View Full Version : Antenna for
27-Apr-2012, 5:34 AM
Hi there, I am in Toronto desperately trying to get WNED (43.1) from Grand Island near Buffalo, about 50 miles away. Here is my TV Fool report: http://www.tvfool.com/?option=com_wrapper&Itemid=29&q=id%3d0b86425443283e.
I get all local stations but very limited reception from Buffalo. I have tested the following antennas in various directions: with a DB2 I get no Buffalo stations, with a CS2 I get 23.1 marginally, while a DB4e gets 23.1 and sometimes 26.1 and 7.1.
I suspect the problem is interference from some trees and part of a building obstructing my line of sight to Grand Island (if my photo appears below, Grand Island is to the left of the CN Tower in the middle of the photo, partly obstructed by the neighbor's roof). I don't know if adjacent channel interference is possible from a strong local CITYTV 44.1.
Since I am capable of WNLO from Grand Island, as well as WNYB from Jamestown and WKBW from Colden, both even further away, shouldn't I be able to get WNED (and Fox) somehow somewhere? I am guessing a reception breakthrough is unlikely with another of the same type of antenna, but I wonder about a strong directional antenna? Unfortunately I can't manage one of these 6'+ long yagis but if there is a more compact one worth recommending?
27-Apr-2012, 7:13 AM
Have any of the antennas been mounted above the roof?? Can you mount above the roof?? The window in the picture is what direction?? WNED-DT Real channel 43 PBS is at 162 degree magnetic compass. Here is how to aim antennas , http://www.kyes.com/antenna/pointing/pointing.html. I recommend a Winegard HD9095P or Antennas direct 91XG antenna aimed at about 162 degree magnetic compass mounted above the roof with a good shot through the trees. Yes I know you said no 6 foot antennas , The HD9095P or 91XG have the gain that is needed for reception. You can call or E-Mail Antennas Direct and ask about the correct way to stack 2 DB4e antennas. Do not use a antenna amplifier with any of the antennas.
27-Apr-2012, 12:35 PM
Stacking two antennas will rarely establish reception of a channel that won't come in with one of the same. Your problem could be resolved (provided you have addressed the mounting and aiming issues mentioned by Electron) by adding an amplifier. The problem is that the strong channels in your report will over load the amp.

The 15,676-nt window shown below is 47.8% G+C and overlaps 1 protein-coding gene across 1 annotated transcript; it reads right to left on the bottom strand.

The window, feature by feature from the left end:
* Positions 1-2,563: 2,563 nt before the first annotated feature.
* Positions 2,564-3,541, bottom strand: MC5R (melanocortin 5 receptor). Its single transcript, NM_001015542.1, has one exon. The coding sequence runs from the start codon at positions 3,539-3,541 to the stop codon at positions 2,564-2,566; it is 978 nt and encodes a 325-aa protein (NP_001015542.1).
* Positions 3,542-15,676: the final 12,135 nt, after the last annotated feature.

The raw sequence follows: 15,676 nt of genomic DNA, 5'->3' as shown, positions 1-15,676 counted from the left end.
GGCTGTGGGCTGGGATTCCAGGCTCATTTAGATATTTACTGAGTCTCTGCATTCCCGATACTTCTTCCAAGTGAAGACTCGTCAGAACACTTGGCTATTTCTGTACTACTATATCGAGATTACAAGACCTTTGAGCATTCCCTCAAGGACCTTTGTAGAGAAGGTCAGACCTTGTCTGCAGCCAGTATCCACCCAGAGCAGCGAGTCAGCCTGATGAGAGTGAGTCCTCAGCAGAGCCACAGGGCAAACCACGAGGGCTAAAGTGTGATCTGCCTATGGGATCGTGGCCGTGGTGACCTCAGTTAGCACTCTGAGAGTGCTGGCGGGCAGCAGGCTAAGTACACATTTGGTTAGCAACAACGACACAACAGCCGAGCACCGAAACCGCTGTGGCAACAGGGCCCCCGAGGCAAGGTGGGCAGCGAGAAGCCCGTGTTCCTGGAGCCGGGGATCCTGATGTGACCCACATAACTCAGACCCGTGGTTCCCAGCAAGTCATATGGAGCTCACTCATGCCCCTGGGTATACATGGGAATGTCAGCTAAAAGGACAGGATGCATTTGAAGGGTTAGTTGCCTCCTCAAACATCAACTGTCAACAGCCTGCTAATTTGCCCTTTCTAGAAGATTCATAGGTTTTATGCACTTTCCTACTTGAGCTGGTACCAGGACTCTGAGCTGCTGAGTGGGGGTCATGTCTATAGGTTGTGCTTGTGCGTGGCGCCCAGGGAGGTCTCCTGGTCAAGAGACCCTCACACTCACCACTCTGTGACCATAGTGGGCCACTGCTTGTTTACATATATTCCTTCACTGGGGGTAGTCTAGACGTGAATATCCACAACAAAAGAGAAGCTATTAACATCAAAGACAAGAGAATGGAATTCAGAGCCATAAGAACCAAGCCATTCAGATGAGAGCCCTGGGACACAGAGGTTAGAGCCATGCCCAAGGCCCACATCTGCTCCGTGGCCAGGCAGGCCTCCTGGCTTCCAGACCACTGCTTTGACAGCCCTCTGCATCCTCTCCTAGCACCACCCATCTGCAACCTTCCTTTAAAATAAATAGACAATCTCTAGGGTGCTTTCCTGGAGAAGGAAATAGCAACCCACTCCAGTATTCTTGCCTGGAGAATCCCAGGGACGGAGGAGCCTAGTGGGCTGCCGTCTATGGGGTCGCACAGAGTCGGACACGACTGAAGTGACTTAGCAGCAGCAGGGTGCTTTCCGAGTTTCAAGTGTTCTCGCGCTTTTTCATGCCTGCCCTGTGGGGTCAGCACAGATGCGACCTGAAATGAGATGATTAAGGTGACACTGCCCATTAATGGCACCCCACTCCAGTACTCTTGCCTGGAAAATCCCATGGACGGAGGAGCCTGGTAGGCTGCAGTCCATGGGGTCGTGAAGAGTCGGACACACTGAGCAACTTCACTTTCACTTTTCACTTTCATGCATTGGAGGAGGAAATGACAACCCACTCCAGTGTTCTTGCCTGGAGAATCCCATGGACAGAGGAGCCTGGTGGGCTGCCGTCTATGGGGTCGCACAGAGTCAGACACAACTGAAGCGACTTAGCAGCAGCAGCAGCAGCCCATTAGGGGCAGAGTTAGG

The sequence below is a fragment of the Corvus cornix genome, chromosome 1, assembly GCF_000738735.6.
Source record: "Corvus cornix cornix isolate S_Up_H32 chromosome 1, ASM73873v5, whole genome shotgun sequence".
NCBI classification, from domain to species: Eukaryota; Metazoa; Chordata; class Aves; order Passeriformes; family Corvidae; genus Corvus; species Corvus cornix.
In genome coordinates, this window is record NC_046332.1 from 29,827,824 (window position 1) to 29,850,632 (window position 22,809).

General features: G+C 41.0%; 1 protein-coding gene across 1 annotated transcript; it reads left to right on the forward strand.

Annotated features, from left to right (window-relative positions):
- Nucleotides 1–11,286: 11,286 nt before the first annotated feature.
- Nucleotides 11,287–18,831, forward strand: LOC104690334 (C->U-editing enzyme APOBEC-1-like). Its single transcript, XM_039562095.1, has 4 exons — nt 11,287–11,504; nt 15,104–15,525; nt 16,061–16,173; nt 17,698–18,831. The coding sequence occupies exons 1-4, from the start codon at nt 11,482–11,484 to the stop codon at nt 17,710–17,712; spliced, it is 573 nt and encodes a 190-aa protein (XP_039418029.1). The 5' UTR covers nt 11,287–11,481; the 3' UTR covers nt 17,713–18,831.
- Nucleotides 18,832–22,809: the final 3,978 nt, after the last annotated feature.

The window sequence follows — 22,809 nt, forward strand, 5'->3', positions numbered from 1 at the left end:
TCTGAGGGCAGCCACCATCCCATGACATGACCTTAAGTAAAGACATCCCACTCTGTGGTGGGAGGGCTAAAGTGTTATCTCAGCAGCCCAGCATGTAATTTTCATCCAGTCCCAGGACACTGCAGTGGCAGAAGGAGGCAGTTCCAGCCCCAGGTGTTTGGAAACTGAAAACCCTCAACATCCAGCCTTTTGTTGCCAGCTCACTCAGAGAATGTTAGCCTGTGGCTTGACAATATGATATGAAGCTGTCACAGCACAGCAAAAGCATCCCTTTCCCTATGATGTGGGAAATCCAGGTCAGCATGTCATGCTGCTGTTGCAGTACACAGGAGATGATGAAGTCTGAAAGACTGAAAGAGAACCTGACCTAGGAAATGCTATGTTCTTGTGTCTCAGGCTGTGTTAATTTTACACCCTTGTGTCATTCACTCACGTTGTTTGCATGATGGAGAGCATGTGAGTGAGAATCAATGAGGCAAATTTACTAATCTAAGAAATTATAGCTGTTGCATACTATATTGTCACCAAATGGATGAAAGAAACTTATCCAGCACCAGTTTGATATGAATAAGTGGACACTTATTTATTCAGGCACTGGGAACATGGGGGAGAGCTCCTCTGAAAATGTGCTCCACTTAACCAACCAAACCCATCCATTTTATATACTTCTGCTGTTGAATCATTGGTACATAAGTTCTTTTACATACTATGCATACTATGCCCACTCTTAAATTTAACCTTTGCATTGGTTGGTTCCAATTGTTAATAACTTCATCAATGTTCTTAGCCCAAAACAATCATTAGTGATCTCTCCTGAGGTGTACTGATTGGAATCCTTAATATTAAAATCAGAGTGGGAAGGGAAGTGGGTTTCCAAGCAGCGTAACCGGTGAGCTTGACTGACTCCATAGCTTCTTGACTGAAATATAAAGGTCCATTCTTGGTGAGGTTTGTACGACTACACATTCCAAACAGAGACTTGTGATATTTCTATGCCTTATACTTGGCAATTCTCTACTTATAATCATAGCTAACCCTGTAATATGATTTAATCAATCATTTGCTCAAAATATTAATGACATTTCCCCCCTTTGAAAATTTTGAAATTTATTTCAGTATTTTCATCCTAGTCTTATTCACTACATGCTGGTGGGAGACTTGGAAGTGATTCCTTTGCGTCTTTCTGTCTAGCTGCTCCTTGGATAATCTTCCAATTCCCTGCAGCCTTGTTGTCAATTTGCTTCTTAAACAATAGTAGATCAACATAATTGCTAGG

Here is an "outside the box" one antenna solution that should work:
Use a Blonder Tongue CMA-BB. This is a UHF/VHF antenna with seperate un-amplified output.
You could run another coax from that and a A/B switch to go from amplified to un-amplified.
Let me know if you want to try this fix and I will find a supplier of that product.
27-Apr-2012, 12:58 PM
The amplifier is available at email@example.com for $202. That is a little expensive, for an amplifier, but it would make a great improvment in your long range reception without killing your short range reception.
27-Apr-2012, 1:21 PM
shouldn't I be able to get WNED (and Fox) somehow somewhere?
To get WNED you'll need to attenuate channel 44 without bothering channel 43. To do so, I'd mount a pair of 91XG antennas 56" apart horizontally, and place channel 44 in the first null.
This explains the concept.
To get FOX try a channel 14 bandpass filter, or a 500 MHz low pass filter, and no preamp
27-Apr-2012, 3:23 PM
Type , cma-bb and ps-1526 in the , http://www.solidsignal.com , in the solidsignal search box. Can also contact http://www.tinlee.com , about a UHF channel 43 band pass filter , passes 43 and attenuates the other channels.
27-Apr-2012, 4:20 PM
The bandpass filter could help and is a cheap fix worth trying. If that fails you can use the Blonder Tongue amplifier solution. That would give you the advantage of 21db amplification where you need it, and no amplification where it would be harmfull.
27-Apr-2012, 7:08 PM
It just dawned on me....Install a good two way splitter/combinder at the antenna. Run the antenna output into the splitter input. hook up any pre-amplifier to one of the splitter outputs, run to the power supply and to an A/B switch. Run a seperate coax from the other splitter output to the A/B and use the A/B to switch from amplified to un amplified. A simple and affordable fix!
27-Apr-2012, 9:05 PM
Connect the coax from the antenna to the input of a 2 way splitter. Connect the Blonder Tongue channel 43 preamplifier to one of the splitter outputs and then a coax from the preamp to one of the inputs of a Radio Shack # 15-1968 remote control A/B switch. The other output of the 2 way splitter will have a coax that goes to the other input of the A/B switch. And the output of the A/B switch is connected to the Tv.
27-Apr-2012, 9:41 PM
I really appreciate the responses, thank you! I should have said more about my installation. I do not have roof access at this point in time. The picture attached is from a deck where I can mount and where I've been testing antennas, including with a 15' pole. This is probably my max height which would put the antenna ~10' above the height the photo was taken. My cable is under 30' directly into a Panasonic TV with a decent tuner (no splitting). I am wondering then if amplification is even needed in my case?
For antenna positioning, I have been using the TV Fool bearing information as well as Google Earth. My line to Grand Island goes slightly over/through the neighbor's roof in the photo. I test off directions as well in case signals are bouncing around.
The solutions suggested, in addition to amplification, include yagi antennas and attenuating channel 44. Will the directional antenna will still give me a shot at 43 even if I cannot get above the trees or even above the roof next door? Is there any chance a smaller directional antenna like a RCA ANT751R or something between it and the mega-yagis can pull this off? And should my first step be yagi or attenuation (I can't do two yagis but maybe a trap or bandpass filter idea)?
In other words I just don't know which is the primary obstacle now, the tree+ interference or the adjacent channel. Keep in mind I already get one Grand Island station and one or two further away with the DB4e, but I cannot get two other Grand Island stations (only one of which probably has adjacent channel interference)!??!